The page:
On the other hand, it seems inequitable to allow Jeffrey the possibility to rebuild his life financially and enjoy the accumulation of wealth that Cherie would have participated in but for the breakup of the marriage. In his present financial state, at least according to the picture he presented to the court, it would seem unlikely that he could do so. Yet, if he has not been entirely forthcoming about his finances, he could rebound quickly. In the latter circumstance, it would be inequitable for Cherie to be precluded from enjoying her former standard of living. This consideration weighs in favor of permanent periodic alimony, since the purpose of permanent periodic alimony is to preserve the marital standard of living following a lengthy marriage.
The court finds that, in order to effect a financial remedy for this situation, Cherie should have rehabilitative periodic alimony during a transition period . . . and . . . should have permanent periodic alimony in a nominal amount.

¶23. As acknowledged, the chancellor determined after equitable distribution of the marital estate that Cherie suffered a deficit. As further recognized, our precedent allows the award of alimony upon the finding of such a deficit. See Jones, 2013 WL 1800051, at *8 (¶ 35). After finding that a deficit existed, the chancellor awarded Cherie transitional rehabilitative alimony for forty-eight months and $100 in permanent alimony thereafter.[3] We review the amount of an alimony award by a chancellor for manifest error. See Armstrong, 618 So.2d at 1280. In so doing, we find no abuse of discretion in the present case since the evidence in the record supports the chancellor's determination regarding the amount and type of alimony awarded to Cherie. See id.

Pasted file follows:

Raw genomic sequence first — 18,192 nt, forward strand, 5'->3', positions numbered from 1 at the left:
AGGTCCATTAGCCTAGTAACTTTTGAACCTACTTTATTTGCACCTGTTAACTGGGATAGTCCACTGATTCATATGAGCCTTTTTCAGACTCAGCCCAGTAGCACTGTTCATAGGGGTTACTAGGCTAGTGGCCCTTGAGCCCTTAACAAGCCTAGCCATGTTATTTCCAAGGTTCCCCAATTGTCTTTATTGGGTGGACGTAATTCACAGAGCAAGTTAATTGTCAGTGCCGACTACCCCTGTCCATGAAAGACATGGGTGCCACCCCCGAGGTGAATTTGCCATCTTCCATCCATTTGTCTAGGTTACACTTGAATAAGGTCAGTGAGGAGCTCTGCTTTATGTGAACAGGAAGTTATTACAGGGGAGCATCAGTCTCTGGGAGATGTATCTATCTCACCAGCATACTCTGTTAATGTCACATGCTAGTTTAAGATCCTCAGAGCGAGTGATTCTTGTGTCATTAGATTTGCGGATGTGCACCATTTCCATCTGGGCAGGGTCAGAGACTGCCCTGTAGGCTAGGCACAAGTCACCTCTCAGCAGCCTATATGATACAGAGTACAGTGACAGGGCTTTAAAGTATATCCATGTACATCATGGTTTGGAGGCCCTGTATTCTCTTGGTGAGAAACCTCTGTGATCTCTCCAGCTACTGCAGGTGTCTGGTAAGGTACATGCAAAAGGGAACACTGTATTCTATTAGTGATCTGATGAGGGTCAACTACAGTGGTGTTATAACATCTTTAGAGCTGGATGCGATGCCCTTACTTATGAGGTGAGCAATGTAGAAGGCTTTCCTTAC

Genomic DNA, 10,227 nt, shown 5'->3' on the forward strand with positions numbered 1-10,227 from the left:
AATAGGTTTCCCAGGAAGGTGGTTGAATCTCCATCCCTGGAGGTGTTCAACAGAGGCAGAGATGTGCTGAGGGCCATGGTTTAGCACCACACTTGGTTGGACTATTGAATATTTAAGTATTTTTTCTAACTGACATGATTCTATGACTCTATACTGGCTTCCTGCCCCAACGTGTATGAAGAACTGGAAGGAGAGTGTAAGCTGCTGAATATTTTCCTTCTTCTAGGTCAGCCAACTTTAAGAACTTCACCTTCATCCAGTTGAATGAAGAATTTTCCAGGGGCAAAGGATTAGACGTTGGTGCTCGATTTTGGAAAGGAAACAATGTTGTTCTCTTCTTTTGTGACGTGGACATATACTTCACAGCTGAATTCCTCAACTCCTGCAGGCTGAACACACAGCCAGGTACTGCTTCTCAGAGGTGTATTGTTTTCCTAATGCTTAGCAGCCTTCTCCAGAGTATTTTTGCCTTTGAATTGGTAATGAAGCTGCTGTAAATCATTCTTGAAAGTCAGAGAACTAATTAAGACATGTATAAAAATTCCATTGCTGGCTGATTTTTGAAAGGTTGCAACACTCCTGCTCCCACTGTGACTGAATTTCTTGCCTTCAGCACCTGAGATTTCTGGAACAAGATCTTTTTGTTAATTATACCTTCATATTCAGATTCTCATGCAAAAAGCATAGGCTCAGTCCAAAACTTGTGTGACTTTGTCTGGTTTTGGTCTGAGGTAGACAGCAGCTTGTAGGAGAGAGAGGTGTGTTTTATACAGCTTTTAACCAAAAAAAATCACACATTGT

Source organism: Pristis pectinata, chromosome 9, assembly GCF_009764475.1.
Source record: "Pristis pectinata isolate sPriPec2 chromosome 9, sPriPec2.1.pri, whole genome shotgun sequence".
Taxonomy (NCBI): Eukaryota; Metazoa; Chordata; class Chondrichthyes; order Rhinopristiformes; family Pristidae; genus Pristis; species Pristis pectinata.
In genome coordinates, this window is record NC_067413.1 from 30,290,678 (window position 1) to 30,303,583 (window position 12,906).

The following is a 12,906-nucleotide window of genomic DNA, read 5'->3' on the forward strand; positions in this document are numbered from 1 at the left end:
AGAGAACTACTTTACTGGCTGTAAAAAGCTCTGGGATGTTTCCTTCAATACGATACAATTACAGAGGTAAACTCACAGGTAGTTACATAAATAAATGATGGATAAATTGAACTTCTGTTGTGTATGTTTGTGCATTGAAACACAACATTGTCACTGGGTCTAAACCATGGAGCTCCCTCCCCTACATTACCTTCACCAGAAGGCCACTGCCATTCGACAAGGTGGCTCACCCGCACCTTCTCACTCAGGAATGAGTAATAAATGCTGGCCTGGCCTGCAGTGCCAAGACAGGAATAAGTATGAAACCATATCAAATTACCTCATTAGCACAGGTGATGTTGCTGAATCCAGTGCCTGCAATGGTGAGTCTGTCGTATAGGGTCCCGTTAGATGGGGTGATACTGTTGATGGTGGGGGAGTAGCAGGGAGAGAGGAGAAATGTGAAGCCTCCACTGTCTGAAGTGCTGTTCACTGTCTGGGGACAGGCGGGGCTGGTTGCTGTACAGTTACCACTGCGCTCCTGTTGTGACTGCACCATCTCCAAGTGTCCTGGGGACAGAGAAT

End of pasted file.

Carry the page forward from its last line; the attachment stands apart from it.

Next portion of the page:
¶24. In accordance with our caselaw, the chancellor considered alimony only after determining that the division of property left Cherie with a deficit. See Jones, 2013 WL 1800051, at *8 (¶ 35). The chancellor then applied the Armstrong factors to the present case. Unlike in Jones, the record reflects that the chancellor awarded Cherie rehabilitative alimony for a transitional period and then awarded her permanent alimony in a nominal amount " as a remedy to an actual insufficiency in the marital assets," rather than " as a contingency for a possible insufficiency in the future." Id. at (¶ 36). As a result, we find this argument lacks merit.

¶25. THE JUDGMENT OF THE LAUDERDALE COUNTY CHANCERY COURT IS AFFIRMED. ALL COSTS OF THIS APPEAL ARE ASSESSED TO THE APPELLANT.

LEE, C.J., IRVING AND GRIFFIS, P.JJ., BARNES, ISHEE, ROBERTS, MAXWELL, FAIR AND JAMES, JJ., CONCUR.